“Pause it when he gets shot”
My school was on lockdown last Thursday. At recess, 12 shots rang out; we shuttled the children inside and declared a school emergency. Half my students suddenly had to pee. I couldn’t let them go; all doors shut — no movement. Our security guard stopped by each room to announce the danger.
Then, we kept teaching.
The week after Sandy Hook, I’d had nightmares about places I could hide my students if a shooter came — they're little, so I could put them in closets or drawers, I could stand outside the door and try to talk the guy down, I could dial 911 behind my back — but that’s not what our lockdown ended up like.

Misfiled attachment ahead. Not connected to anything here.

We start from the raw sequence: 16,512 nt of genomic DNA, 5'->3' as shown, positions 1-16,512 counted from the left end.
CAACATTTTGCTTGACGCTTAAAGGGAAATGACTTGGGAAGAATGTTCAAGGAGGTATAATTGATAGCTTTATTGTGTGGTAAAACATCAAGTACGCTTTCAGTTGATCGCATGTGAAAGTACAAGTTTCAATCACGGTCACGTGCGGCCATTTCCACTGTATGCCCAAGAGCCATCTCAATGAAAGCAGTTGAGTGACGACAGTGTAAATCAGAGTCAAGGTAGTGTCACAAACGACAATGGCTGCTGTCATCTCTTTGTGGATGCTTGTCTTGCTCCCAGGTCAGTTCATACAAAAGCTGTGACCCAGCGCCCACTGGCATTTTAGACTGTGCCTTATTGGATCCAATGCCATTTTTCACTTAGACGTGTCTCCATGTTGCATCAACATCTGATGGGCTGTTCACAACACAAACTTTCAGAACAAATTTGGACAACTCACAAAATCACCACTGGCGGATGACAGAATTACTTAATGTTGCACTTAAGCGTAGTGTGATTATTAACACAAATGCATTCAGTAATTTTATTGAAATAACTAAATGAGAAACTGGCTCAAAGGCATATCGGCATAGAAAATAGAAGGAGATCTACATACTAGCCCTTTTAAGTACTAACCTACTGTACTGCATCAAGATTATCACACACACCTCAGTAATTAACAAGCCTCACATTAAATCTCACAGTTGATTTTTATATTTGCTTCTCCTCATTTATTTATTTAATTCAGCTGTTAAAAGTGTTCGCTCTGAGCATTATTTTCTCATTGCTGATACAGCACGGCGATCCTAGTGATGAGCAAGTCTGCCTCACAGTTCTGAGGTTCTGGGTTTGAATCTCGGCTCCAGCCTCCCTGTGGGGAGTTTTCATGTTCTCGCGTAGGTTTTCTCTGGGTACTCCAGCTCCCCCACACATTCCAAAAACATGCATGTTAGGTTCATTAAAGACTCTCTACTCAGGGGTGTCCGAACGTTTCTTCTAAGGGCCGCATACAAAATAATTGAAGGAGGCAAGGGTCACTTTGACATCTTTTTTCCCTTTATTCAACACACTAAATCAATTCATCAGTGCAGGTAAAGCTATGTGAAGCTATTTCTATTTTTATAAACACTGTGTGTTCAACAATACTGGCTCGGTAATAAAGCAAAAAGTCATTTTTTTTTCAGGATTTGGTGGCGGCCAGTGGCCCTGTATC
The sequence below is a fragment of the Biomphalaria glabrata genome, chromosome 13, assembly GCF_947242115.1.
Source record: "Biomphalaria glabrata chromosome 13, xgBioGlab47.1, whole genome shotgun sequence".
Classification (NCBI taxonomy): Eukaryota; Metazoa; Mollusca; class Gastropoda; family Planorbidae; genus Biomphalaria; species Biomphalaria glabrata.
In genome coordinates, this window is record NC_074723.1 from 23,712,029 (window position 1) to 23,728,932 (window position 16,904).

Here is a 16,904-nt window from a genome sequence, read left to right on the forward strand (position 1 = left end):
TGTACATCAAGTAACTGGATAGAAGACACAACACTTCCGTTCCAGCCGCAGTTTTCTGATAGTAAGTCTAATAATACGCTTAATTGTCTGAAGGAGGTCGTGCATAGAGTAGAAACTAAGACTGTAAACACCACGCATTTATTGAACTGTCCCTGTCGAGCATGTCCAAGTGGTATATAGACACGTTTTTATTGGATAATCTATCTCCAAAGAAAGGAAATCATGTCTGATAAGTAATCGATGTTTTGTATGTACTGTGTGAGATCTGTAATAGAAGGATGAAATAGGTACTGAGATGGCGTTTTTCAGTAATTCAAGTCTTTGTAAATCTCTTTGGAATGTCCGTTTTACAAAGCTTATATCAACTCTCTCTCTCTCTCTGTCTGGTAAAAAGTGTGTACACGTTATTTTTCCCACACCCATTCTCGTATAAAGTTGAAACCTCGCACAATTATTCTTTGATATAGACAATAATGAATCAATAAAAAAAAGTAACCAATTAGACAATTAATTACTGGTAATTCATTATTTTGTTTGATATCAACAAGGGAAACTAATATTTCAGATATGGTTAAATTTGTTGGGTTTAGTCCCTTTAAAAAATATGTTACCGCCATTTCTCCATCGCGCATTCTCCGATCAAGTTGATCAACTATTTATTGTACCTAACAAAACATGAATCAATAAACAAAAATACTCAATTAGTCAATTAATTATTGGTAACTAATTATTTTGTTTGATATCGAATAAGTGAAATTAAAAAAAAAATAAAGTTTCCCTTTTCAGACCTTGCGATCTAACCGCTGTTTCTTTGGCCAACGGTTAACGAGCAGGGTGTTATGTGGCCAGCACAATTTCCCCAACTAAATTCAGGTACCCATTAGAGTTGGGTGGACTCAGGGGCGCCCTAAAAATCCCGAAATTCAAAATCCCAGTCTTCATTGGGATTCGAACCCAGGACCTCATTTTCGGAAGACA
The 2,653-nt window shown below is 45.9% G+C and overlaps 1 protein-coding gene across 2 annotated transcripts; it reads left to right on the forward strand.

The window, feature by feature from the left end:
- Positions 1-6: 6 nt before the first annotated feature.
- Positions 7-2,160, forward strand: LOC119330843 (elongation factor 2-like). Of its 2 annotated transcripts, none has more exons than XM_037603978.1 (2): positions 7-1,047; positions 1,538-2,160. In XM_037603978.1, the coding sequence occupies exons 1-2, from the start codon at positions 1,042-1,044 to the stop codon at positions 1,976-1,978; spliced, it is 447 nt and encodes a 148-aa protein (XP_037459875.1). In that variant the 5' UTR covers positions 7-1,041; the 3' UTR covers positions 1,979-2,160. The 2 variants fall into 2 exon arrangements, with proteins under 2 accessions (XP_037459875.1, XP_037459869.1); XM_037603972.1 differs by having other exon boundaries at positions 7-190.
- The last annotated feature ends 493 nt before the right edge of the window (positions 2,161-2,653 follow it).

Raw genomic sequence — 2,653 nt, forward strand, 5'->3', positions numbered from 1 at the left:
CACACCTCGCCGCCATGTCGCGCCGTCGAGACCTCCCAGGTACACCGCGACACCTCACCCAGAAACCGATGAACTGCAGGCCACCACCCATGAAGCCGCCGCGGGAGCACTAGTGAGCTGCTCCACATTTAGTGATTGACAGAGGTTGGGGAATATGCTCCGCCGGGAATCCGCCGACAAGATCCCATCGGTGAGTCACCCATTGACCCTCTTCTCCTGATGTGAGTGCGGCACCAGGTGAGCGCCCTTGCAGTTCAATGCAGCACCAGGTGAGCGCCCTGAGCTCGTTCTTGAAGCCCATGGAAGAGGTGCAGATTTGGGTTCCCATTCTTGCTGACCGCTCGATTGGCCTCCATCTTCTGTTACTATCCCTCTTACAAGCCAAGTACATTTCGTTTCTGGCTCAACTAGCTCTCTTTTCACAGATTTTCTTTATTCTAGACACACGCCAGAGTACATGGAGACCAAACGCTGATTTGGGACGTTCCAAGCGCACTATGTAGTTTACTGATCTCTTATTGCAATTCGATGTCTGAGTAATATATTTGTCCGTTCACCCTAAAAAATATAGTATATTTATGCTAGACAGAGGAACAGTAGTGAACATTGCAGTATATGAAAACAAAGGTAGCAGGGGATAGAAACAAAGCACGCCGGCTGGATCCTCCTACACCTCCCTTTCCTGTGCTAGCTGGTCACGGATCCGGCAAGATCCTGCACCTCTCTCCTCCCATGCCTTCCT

Our lockdown wasn’t very scary at all. It was usual for New Orleans. Our lockdown meant an 18-year-old boy died a block and a half away -- he was the only intended target, the only death.
His mother, the news reports, cried in the middle of the street and would not stand up for anything. It was 2 o'clock in the afternoon, not a cloud in the sky. And inside my school, as the lockdown ended and we heard the news, I thought: Thank God it’s not one of mine.
Last year, I taught high school, and when it comes to my big kids, gun violence is a text message I get in the morning while I’m headed to school: